Release - Fedora 38
I am back to writing. And my first article should be about the brand new Fedora 38 release. What's new? What's hot? Let's have a look why this release is boring, but way too impressive to not write about it.
A new website
The first thing, you will recognize when going to getfedora.org and fedoraproject.org, is the new design. At the first glance, it looks a bit better and seems more "advertisement" oriented.
Giving it a closer look, you will find the new menus. These provide access to more content than before. You are looking for a specific spin or lab edition? It's easy now. Even the Fedora Mobility (Fedora + Phosh) initiative got a link to showcase, that Fedora on mobile phones is a thing.
The different subpages are showcasing why you might consider Fedora Server or Fedora IoT.
Pretty nice, to be honest. So, give it a try and let the Fedora people know, how you like it and what needs to be improved. For me, it's the sometimes very bulky font layout. Everything seems a tad too large for my taste.
But, enough of the presentation. Let's dig into the operating system changes.
Fedora Workstation is the flagship of Fedora. The workstation is a desktop Linux derivate, which facilitates GNOME and some useful software. You will always get a super modern Linux experience. This is also true for Fedora 38.
As always, you will be granted with a fresh version of GNOME. This time, the changes on the surface seem a bit smaller, but meaningful, nevertheless.
The file chooser has gotten a grid view. So, every time you need to open or add a file to your application, you can choose from a grid of files, including some previews. This was overdue for a long time.
The quick settings also got some love. You will get more information at a glance, and the Bluetooth menu has some options to select connected devices.
In addition, running Background apps are shown now. The implementation is very rudimentary, but is targeted to replace other background indicators in the future. Maybe the time is come to get rid of application notifiers in the top panel.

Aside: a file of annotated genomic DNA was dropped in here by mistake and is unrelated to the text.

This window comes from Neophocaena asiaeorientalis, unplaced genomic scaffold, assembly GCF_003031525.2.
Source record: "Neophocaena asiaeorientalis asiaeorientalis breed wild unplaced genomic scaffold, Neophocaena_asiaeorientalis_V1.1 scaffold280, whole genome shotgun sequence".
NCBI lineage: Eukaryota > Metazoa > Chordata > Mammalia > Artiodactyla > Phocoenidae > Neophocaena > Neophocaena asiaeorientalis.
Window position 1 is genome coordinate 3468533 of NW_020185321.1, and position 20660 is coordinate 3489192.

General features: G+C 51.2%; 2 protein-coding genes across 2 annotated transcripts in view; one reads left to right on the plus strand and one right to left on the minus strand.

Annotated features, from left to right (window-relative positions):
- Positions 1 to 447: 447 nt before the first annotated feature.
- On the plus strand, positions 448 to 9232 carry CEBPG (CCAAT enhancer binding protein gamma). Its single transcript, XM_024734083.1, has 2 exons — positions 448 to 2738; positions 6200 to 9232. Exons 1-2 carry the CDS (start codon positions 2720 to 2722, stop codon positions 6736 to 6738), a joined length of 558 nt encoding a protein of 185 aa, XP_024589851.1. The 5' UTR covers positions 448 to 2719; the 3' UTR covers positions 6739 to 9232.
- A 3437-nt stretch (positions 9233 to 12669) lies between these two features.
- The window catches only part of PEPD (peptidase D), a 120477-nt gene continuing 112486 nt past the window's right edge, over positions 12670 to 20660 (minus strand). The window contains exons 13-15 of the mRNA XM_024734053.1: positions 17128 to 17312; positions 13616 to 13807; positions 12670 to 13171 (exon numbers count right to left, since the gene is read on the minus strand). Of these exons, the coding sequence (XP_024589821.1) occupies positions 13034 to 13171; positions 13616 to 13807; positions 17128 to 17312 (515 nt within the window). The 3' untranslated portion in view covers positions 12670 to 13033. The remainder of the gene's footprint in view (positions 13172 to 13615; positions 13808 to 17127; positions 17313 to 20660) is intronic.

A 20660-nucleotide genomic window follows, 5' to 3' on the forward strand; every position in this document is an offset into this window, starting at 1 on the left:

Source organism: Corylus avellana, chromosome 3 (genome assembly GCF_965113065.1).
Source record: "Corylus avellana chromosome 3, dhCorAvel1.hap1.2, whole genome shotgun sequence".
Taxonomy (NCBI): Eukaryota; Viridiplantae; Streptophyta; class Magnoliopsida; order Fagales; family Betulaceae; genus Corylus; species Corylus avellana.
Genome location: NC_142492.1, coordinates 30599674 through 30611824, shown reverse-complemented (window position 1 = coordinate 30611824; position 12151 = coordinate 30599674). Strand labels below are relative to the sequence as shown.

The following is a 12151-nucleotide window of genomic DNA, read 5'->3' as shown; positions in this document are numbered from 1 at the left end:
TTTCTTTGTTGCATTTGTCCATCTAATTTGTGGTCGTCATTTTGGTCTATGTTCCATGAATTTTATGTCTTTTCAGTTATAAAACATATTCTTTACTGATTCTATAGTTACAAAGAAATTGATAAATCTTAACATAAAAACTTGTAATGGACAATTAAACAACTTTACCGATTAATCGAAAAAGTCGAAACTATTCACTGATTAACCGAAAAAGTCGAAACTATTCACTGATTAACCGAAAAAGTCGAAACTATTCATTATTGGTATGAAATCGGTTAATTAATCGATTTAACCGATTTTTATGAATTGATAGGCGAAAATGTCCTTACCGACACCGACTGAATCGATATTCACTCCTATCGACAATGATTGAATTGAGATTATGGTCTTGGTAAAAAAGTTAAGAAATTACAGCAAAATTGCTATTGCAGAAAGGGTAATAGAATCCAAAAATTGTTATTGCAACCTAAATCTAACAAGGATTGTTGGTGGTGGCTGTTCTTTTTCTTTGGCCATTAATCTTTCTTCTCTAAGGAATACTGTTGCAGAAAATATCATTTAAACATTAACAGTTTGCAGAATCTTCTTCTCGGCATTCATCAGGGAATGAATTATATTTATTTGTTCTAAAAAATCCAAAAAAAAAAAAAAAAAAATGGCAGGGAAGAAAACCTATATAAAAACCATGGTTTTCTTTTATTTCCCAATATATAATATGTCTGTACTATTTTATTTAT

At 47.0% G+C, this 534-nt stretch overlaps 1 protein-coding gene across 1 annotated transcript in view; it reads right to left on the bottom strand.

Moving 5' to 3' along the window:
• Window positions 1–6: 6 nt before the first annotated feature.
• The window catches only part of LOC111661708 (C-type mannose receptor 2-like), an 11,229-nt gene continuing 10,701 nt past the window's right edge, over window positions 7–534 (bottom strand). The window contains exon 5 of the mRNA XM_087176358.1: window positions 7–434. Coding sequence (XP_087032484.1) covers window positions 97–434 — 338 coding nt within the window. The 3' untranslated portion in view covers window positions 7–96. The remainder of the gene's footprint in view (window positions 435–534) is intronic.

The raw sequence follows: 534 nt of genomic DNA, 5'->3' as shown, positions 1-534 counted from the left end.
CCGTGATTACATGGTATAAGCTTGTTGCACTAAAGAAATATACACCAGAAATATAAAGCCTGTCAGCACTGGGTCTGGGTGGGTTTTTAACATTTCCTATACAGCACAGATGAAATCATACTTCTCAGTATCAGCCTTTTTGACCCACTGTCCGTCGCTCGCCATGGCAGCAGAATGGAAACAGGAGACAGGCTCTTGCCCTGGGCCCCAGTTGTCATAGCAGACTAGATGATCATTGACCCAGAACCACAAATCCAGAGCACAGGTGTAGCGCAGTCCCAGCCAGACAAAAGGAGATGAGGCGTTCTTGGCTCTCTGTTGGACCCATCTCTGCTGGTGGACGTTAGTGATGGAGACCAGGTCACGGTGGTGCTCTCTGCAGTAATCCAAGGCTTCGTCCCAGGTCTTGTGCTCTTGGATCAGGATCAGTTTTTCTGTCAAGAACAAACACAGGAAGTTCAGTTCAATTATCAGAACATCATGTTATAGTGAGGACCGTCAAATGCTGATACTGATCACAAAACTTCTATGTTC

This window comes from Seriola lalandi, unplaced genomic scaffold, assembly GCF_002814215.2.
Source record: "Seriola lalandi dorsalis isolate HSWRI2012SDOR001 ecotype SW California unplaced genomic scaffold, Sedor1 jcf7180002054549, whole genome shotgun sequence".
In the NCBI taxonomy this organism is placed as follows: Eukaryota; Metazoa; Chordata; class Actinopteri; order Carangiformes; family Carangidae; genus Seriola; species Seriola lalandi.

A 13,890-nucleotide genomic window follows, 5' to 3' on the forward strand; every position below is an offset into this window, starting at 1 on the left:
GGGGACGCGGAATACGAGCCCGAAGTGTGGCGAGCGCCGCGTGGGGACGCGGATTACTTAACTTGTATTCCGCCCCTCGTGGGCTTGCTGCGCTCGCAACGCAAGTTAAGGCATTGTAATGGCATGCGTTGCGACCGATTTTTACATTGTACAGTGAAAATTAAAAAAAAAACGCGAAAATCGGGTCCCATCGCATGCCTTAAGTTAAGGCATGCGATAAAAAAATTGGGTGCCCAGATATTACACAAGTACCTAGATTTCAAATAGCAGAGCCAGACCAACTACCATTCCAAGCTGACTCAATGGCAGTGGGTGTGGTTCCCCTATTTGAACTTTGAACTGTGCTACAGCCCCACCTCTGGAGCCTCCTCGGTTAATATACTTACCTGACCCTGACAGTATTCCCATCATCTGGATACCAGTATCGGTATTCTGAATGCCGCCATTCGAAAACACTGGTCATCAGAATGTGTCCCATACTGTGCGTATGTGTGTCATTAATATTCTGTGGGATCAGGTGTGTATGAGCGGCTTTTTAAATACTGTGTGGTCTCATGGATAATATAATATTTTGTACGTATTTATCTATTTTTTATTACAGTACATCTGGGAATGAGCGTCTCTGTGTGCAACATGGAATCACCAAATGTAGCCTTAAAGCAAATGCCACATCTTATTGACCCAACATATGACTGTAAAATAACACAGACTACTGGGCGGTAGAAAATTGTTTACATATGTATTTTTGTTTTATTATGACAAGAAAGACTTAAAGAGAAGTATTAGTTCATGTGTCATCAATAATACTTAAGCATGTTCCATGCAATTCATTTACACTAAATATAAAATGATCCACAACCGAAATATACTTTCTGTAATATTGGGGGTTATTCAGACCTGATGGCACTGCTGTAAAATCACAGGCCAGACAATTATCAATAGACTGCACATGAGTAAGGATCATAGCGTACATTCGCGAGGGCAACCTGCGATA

The GNOME Settings also seen some improvements. You can find new status information in the device security.
Also, you will find better indicators for mouse and touchpad settings.
And, the Accessibility menu was improved, too.
In addition, basically every core app in GNOME ecosystem has seen minor improvements.
Third Party Repositories
Do you remember, that Fedora introduced certain 3rd party repositories, which can be chosen in the initial setup dialog? Well, one of them was flathub.org. Unfortunately, the available repository was very limited and the implementation was somewhat bulky, too.
Well, things can change. Now, we can enable Flathub in the menu and get access to all the goodies of flathub.org. Well done!
In a video
DJ Ware is one of the first YouTubers giving a comprehensive overview of the Fedora Workstation changes. Give it a shot, if you like.
You might not consider Fedora Server as an option for your production deployments, but I can assure you, it is stunning. No other distribution provides this amount of up-to-date software.
Cockpit is installed in all Fedora Server installations and provides a graphical interface for remote server management. The installed version 290 provides integrations for Podman, KVM, SELinux and much more.
You can start and enable the service via:
sudo systemctl enable --now cockpit.socket
Afterward, you can point your browser to https://IP_ADDRESS:9090 and log in with your desired credentials.
In addition, you will get updated versions of:
- Podman for containers
- libvirt and KVM for virtual machines
- PHP 8.2
- Stratis 3.5
- PostgreSQL 15
But wait, there is even more, that is more on the "in general updated" side.
- Linux Kernel 6.2 (which improved my AlderLake experience a lot)
- first iteration for the unified kernel change
- GCC 13
- Golang 1.20
- LLVM 16
- Ruby 3.2
- ImageMagick 7
As stated above, Spins are now easier to discover. But, we also got some new Spins.
Finally, we got a Budgie spin. If you loved the Solus distribution for its desktop experience, you can get the same in Fedora now.
If you are more into tiling window managers, you might want to give Sway a try.
The Fedora Mobility SIG put some work into Fedora on mobile devices. I am thrilled to see it running on a Pinephone, but will need to order one, first. :-p
Other Spins also got some love and updates.
- XFCE 4.18
- KDE and Kinoite do no longer have the initial-setup step
Docs & Links
Well, there is already a lot of documentation and reading available.
Overall, I really like all the minor changes here and there. It does not feel like the big bang, but more like a continuous stream of improvements. The upgrade went well for me ... one might say, almost boring.
What about you? Have you already upgraded? Do you plan to? Or, are you switching from another distribution? I would love to get your experience!